Digging deep to deliver the best in modern wastewater treatment

All the latest technological developments will soon be in action deep underground inside a colossal cave on the outskirts of the city of Tampere in southern Finland. When finished in 2024, the Sulkavuori central sewage treatment works will be a fantastic showcase for what is possible in modern wastewater treatment. Wastewater will be treated using a modern activated sludge process, partial chemical pre-precipitation, and a highly efficient tertiary treatment step with sand filters.

“Sulkavuori will treat about 100,000 m3 of wastewater per day from Tampere and surrounding municipalities, serving a population of about 430,000 people,” explains Timo Heinonen, Managing Director, Tampere Region Central Wastewater Treatment Plant Ltd. “This is a huge investment of EUR 320 million and includes the construction of a sewage tunnel to bring wastewater to the plant, two new pumping stations, and a discharge tunnel, as well as a transfer sewer network,” says Timo.

The plant will have four treatment lines and combine mechanical, biological, chemical, and tertiary treatment processes, as well as a disinfection step. “We chose this combination because it’s based on well-proven methods that we know will help us achieve the treatment results that we want from the first day of operation,” highlights Timo.

Biogas from the sludge digestion process will produce nearly 60% of the electricity and 90% of the heat needed by the treatment plant each year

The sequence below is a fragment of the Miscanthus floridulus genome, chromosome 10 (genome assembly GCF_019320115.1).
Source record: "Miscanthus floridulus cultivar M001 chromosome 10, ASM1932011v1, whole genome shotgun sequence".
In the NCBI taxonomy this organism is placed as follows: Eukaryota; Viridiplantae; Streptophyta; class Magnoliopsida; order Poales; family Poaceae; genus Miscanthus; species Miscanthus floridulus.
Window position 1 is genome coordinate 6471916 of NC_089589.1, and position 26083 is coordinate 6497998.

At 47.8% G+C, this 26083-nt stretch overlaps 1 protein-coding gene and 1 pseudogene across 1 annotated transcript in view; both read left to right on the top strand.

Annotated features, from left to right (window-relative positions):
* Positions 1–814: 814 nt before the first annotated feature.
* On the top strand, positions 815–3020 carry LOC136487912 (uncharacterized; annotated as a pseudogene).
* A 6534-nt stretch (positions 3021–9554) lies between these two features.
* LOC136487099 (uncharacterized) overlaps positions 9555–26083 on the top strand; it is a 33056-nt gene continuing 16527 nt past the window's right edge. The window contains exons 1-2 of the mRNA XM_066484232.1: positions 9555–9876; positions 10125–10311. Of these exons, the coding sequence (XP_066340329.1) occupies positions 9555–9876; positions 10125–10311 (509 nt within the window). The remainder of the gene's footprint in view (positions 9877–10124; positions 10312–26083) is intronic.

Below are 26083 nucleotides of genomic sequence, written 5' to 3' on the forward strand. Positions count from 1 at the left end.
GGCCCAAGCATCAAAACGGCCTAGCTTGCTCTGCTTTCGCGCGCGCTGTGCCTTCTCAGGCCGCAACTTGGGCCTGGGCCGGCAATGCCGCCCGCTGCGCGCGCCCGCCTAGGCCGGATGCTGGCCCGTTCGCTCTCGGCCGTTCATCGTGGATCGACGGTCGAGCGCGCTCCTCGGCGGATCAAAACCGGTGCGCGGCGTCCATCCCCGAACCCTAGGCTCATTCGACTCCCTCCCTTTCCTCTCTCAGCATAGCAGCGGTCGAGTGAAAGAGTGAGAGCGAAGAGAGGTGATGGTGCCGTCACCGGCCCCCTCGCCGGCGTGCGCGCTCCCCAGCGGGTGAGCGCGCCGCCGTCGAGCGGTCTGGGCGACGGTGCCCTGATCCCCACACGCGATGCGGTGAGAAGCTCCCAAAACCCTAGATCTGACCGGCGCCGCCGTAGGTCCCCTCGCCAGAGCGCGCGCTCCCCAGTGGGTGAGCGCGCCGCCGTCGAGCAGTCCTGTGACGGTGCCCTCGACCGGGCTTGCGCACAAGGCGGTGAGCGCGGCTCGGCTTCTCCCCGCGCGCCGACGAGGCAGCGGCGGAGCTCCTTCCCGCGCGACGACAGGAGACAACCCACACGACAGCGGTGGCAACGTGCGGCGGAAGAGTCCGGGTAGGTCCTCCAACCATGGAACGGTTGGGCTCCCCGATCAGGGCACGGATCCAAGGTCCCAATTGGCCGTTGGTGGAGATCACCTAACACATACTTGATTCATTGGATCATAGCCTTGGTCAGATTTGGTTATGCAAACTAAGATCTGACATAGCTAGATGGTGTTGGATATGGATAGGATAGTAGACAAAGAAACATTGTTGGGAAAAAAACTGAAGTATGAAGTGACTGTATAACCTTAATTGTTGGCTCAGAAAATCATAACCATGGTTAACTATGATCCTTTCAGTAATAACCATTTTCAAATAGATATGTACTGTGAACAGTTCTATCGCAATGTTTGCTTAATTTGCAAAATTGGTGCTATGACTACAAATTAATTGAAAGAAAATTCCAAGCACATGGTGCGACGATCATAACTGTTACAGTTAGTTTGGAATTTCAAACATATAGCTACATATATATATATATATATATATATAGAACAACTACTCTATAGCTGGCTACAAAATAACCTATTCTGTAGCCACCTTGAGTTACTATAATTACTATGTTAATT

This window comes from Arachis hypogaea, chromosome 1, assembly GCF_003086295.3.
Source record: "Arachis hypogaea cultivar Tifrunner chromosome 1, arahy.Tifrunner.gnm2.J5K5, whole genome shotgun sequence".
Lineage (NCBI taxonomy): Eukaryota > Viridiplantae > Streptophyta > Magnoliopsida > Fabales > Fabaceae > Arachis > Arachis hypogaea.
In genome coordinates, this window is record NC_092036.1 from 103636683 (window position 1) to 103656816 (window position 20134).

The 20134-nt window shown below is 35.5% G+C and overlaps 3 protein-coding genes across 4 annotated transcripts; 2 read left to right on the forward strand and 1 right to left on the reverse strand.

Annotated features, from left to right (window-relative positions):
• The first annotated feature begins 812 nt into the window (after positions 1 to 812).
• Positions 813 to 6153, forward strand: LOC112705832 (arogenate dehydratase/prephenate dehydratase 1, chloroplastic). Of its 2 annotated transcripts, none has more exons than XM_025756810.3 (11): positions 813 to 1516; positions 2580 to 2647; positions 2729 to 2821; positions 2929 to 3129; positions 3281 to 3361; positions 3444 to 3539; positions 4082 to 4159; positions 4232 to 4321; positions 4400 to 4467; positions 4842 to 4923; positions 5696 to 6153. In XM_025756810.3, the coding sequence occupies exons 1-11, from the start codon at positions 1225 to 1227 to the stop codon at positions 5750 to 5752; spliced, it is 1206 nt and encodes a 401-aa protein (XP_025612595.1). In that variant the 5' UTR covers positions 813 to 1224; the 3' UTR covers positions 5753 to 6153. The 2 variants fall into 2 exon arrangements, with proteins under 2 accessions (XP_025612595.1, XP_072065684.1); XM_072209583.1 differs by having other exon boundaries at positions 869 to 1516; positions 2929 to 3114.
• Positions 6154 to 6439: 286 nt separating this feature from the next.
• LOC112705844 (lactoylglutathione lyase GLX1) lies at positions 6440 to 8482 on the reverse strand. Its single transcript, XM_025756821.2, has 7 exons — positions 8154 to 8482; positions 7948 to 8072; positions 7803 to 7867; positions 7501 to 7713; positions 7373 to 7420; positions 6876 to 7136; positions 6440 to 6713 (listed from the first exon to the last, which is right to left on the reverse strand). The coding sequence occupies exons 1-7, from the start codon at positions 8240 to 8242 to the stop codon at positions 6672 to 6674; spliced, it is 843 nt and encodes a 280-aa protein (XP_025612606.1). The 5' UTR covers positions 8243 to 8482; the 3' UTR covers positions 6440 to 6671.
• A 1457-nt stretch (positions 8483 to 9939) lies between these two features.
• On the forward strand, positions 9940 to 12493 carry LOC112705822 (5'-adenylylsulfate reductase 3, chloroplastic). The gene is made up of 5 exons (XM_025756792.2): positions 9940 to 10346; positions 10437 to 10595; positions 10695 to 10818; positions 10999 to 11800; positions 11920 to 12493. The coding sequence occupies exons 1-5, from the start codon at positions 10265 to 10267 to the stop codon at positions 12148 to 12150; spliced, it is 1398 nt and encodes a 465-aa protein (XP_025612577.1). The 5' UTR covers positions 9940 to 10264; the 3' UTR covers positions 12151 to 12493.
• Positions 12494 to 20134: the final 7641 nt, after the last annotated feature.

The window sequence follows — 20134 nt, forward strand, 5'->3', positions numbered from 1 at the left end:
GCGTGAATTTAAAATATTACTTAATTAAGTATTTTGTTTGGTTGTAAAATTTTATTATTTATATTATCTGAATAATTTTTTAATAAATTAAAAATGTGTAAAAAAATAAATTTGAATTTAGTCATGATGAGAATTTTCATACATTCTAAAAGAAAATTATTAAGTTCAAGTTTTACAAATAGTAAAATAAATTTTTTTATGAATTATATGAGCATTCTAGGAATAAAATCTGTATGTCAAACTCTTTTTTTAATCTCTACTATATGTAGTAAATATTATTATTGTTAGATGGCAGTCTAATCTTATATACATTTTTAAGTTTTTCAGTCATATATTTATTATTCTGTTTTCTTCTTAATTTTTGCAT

Setting strict targets

“The target with the chemical treatment process is to maximize the efficiency of phosphorus removal and improve removal of organic material. Though the official requirement for total residual phosphorus is 0.3 mg/liter, we have set our own target of 0.16 mg/liter, and the tertiary treatment with sand filters will play an important role in helping us to reach this.”

In order to minimize CO2 emissions and make the most of a valuable resource at the same time, the biogas generated during the anaerobic sludge digestion process will be used for running gas engines that will produce nearly 60% of the electricity and 90% of the heat needed by the treatment plant each year. “Tampere City has a target to reach CO2 neutrality by 2030, which is less than 10 years away, so we needed to play our part in achieving this goal,” Timo explains.

“Kemira has 100 years of experience in wastewater treatment and their support is always focused on helping projects like ours hit their performance targets rather than just being a chemical supplier. We’ve cooperated with them for many years at our existing treatment facilities and had fruitful discussions during the planning stages for the new plant too, so we’re looking forward to continuing our strong relationship,” concludes Timo.

Building on this long history of significant technological advances, the plant’s cutting-edge treatment processes will be continously improved in line with future developments. This could include, for example, the introduction of new processes to remove contaminants such as pharmaceutical residuals and even smaller microplastic particles.